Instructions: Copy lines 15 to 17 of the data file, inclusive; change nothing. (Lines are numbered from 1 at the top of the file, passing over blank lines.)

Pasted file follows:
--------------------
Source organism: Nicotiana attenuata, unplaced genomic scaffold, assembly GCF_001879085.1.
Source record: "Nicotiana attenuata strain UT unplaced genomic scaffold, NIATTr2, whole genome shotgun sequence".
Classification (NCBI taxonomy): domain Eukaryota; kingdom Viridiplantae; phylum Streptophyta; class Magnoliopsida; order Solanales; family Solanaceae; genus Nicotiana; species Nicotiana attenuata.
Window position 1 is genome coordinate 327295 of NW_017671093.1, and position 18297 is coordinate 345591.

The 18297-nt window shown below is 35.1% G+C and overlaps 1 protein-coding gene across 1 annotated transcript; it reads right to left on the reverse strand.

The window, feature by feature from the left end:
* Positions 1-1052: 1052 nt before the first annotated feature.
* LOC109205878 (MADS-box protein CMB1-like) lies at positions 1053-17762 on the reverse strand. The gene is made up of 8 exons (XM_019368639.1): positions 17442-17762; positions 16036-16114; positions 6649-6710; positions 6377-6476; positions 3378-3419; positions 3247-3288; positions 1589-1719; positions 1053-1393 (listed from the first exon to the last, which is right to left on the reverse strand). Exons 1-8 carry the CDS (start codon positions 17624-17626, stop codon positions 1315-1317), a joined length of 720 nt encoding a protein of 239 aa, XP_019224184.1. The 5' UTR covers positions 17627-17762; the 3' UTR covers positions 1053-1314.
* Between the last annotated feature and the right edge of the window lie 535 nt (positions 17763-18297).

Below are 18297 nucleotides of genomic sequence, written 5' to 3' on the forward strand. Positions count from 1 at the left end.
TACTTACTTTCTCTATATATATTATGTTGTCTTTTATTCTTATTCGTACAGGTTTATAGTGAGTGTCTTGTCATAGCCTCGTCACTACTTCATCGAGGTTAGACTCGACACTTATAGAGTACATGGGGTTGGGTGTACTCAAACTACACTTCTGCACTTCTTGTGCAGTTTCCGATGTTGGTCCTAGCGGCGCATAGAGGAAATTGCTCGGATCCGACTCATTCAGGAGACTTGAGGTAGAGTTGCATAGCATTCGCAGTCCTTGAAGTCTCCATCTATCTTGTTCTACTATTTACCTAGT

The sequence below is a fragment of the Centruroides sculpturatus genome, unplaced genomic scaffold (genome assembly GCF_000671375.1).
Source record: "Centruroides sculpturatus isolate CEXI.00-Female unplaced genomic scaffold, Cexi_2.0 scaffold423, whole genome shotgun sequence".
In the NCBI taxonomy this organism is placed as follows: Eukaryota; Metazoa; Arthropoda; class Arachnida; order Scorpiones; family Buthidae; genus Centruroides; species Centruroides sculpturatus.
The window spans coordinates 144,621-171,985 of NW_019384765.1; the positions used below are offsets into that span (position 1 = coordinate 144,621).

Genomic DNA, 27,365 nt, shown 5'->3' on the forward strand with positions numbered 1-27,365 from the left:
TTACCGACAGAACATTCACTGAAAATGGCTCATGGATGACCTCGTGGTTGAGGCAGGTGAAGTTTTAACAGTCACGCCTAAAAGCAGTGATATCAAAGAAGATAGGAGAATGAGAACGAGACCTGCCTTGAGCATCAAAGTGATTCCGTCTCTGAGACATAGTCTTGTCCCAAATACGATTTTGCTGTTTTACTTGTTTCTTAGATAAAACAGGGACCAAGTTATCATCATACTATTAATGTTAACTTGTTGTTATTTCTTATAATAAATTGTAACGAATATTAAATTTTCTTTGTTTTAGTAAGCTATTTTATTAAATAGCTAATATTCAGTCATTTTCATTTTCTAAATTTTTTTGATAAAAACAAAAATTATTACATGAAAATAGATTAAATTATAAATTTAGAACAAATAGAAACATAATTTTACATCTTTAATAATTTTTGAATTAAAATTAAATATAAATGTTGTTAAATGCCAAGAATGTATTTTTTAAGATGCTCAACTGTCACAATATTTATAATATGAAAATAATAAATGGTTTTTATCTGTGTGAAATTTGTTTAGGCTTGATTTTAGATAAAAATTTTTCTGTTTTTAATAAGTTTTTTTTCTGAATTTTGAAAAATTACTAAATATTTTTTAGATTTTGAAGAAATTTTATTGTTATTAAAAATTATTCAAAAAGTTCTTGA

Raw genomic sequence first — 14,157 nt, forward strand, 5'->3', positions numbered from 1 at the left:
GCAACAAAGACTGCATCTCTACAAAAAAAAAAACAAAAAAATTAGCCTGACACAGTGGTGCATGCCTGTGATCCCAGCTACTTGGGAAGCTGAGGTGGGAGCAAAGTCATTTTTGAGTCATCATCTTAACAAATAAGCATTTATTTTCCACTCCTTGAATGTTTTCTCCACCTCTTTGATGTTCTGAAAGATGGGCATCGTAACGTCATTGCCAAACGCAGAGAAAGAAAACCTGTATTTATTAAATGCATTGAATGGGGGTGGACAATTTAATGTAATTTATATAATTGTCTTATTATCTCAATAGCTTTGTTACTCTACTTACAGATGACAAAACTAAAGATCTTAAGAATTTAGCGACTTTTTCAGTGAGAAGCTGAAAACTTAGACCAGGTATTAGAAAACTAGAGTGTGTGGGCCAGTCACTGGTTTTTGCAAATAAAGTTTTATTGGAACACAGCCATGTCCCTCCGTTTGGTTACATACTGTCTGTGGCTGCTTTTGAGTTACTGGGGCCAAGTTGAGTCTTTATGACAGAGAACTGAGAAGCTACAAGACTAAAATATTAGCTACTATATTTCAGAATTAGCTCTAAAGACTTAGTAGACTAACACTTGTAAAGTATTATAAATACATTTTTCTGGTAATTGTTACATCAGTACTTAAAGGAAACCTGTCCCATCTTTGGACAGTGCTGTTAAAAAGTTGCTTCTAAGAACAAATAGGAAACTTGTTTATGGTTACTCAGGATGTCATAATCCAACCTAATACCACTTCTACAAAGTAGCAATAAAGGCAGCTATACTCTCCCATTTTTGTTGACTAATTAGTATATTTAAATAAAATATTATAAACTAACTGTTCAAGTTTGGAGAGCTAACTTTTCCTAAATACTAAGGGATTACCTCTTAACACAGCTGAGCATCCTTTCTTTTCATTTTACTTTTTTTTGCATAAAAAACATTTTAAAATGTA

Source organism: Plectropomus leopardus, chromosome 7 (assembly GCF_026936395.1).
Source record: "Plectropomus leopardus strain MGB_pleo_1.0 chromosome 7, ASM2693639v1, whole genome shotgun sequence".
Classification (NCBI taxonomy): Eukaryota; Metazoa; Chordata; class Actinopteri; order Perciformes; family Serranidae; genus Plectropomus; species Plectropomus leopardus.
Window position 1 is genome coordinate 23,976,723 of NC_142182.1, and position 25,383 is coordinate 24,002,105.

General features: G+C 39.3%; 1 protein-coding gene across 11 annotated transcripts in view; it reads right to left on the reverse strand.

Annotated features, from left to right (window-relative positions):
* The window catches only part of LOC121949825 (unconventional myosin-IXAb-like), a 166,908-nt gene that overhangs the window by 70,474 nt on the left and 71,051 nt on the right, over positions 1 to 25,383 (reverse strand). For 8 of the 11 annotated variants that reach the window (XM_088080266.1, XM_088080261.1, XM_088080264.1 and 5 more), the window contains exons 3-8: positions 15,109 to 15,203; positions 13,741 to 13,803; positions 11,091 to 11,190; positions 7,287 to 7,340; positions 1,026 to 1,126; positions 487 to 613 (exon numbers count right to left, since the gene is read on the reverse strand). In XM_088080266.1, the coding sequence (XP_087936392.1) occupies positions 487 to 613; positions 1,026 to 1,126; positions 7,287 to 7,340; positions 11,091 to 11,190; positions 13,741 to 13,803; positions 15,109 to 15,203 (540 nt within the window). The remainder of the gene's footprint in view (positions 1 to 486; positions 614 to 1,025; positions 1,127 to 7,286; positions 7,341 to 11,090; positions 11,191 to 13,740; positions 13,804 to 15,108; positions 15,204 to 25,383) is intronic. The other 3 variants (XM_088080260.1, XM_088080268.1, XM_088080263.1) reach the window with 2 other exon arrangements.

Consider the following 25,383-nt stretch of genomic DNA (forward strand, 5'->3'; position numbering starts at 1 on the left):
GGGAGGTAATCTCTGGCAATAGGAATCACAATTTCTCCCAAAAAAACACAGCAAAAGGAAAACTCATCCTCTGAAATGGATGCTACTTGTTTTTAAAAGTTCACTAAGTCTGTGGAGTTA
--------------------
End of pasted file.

The window spans coordinates 144,621-171,985 of NW_019384765.1; the positions used below are offsets into that span (position 1 = coordinate 144,621).

Genomic DNA, 27,365 nt, shown 5'->3' on the forward strand with positions numbered 1-27,365 from the left:
TTACCGACAGAACATTCACTGAAAATGGCTCATGGATGACCTCGTGGTTGAGGCAGGTGAAGTTTTAACAGTCACGCCTAAAAGCAGTGATATCAAAGAAGATAGGAGAATGAGAACGAGACCTGCCTTGAGCATCAAAGTGATTCCGTCTCTGAGACATAGTCTTGTCCCAAATACGATTTTGCTGTTTTACTTGTTTCTTAGATAAAACAGGGACCAAGTTATCATCATACTATTAATGTTAACTTGTTGTTATTTCTTATAATAAATTGTAACGAATATTAAATTTTCTTTGTTTTAGTAAGCTATTTTATTAAATAGCTAATATTCAGTCATTTTCATTTTCTAAATTTTTTTGATAAAAACAAAAATTATTACATGAAAATAGATTAAATTATAAATTTAGAACAAATAGAAACATAATTTTACATCTTTAATAATTTTTGAATTAAAATTAAATATAAATGTTGTTAAATGCCAAGAATGTATTTTTTAAGATGCTCAACTGTCACAATATTTATAATATGAAAATAATAAATGGTTTTTATCTGTGTGAAATTTGTTTAGGCTTGATTTTAGATAAAAATTTTTCTGTTTTTAATAAGTTTTTTTTCTGAATTTTGAAAAATTACTAAATATTTTTTAGATTTTGAAGAAATTTTATTGTTATTAAAAATTATTCAAAAAGTTCTTGA